Mt Pleasant News
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Wash Journal   Fairfield Ledger
Neighbors Growing Together | May 20, 2018

Touring Mt. Pleasant’s history

Henry County Heritage Trust’s Historic Homes Tour highlights MP’s oldest home
Apr 30, 2018
Photo by: Karyn Spory Jim and Judy Miller’s home was not just the oldest house on the Henry County Heritage Trust Historic Homes Tour on Saturday, April 29, it’s the oldest standing home in Mt. Pleasant. The kitchen, seen above, is an addition to the original structure, but designed and decorated to fit in seamlessly with the rest of the home.

By Karyn Spory, Mt. Pleasant News

 

Jim and Judy Miller had been asked for years if they wanted to participate in the Henry County Heritage Trust’s Historic Homes Tour. But it was never quite the right time, they had too many renovations left to do. This year, however, they said “yes” and their home became the cornerstone of the “Bricks and Stone” tour.

The homes tour was held on Sunday, April 29 and featured the Miller’s home, located at 400 E. Washington St., which is believed to be the oldest standing home in Mt. Pleasant. Other properties on the tour was the old City Hall, Bob and Cathy Farley’s home at 505 W. Monroe St., and the Asbury Porter House, known as the Van Vorhies Haus, located at 601 W. Monroe St.

“Our friend finally convinced Jim. I kept saying no,” Judy says with a light laugh. The Millers purchased their home six years ago. “I fell in love, even with the condition it was in,” said Judy. “Jim didn’t see it, but it was calling me.”

The couple, who are no strangers to restoring homes — they’ve done at least 20 houses across the country — bought the house in 2012 and have been working on it ever since.“

“It really makes you feel good to know that you’ve put the time and effort in to restore the home and people (like it), they have been very complimentary,” she said.

Jim said restoring the home wasn’t just for them. “We did this to make a home for the future,” he said.

One of the couple’s favorite features of the house are the loose floorboards. “The home was on the underground railroad,” said Jim. “It’s where they hid the slaves,” added Judy.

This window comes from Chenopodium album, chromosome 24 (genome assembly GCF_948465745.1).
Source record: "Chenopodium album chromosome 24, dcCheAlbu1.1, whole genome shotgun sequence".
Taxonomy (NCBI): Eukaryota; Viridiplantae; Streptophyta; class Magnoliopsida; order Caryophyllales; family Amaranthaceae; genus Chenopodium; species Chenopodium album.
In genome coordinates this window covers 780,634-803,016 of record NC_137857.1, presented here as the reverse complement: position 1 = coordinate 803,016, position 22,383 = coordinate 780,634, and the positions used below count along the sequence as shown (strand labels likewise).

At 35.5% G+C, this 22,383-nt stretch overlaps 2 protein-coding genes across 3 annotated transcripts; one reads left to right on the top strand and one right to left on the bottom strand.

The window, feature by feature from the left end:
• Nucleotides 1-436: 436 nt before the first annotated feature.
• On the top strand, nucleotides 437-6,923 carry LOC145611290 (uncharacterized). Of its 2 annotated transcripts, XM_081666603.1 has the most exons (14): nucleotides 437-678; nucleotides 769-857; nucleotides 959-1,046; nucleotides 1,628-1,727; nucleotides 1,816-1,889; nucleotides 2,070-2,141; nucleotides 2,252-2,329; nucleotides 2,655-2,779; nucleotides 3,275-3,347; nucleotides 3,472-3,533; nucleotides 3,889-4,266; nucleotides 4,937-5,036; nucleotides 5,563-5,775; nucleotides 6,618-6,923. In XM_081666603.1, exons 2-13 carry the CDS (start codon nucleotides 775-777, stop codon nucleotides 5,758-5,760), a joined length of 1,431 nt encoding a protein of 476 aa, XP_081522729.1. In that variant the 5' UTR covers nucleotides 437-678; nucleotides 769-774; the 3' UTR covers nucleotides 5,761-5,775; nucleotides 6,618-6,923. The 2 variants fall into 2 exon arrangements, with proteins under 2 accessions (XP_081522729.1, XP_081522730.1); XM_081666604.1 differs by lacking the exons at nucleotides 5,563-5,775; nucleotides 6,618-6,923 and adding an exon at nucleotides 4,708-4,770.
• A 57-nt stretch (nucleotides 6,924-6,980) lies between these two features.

The Millers were the first to agree to be on the tour, said Pat White, of the Henry County Heritage Trust. Once they had signed on, White said it was easy to come up with this year’s theme — bricks and stone.

White said she thinks everyone will find something they like along the tour, whether it’s discovering the different architecture, seeing how the homes are decorated or learning a little bit of Mt. Pleasant’s history.

White was stationed at the McDowell House, which is owned by the Farleys. Bob Farley said he and his wife, Cathy, had heard rumors about their home, but didn’t know its full history until they signed up for the tour and White began researching.

The home was built in 1857-58 by the third president of Iowa Wesleyan — Rev. Joseph McDowell.

The home also has a bit of a tragic past. The Gillis family were the longest residents of the home. Judge Gillis, White recounts, gained prominence in the East Coast and moved to Mt. Pleasant to live out his remaining days with his son, Charles. “On Feb. 23, 1881, there was a knock on the door. The father was in the living room and the son went to the door and was shot and killed. The judge, hearing the gunshot, got up and found his son dead by the bottom of the stairs,” White said motioning toward the front of the home.

According to White’s research on the afternoon of the murder there was a stranger in town asking where Judge Gillis lived. After the shooting, witnesses reported seeing a man run to the train station. The murder of Charles Gillis remains unsolved.

Farley said learning the history of the home gave him a new appreciation.

Deb Savage was excited to finally open up the former City Hall to the public. She and her husband, Dr. Savage, have been working hard the past year to turn the city building into apartment and office space. “I kept wondering if they would even be able to tell we did something,” Savage admitted. However, just taking a look at the “before” pictures arranged on a poster board on the landing of the stairwell and guests could definitely tell a difference.

Savage sat on the city council for several years and when she heard the city offices would be moving she hoped someone would find a new purpose for the building. “I didn’t really plan to buy it, but then I came and looked (at the building) and I could see a vision. We could give back to the town,” she said.

White thought the former city hall was the best example of how there can be new life for an old building. “I’m so excited for everyone to see what they’ve done,” she said about the Savages and the new use for an old space.

Sheila McKenzie and Karen Noble participate in the homes tour every year. “I like to see the different houses and how they’re decorated,” said McKenzie.

The two friends were just about to enter the former City Hall and were excited to see the changes the Savages had made. Noble said she was happy to see the old city hall had been repurposed, much like how the old high school had been turned into the public library. McKenzie said she was happy to see the former city hall hadn’t just been tore down. “I think we have a tendency to do that in America. We went to Eurpoe and you see all of these old houses that are still in use. Homes that are hundreds of years old. Why can’t we do that?”

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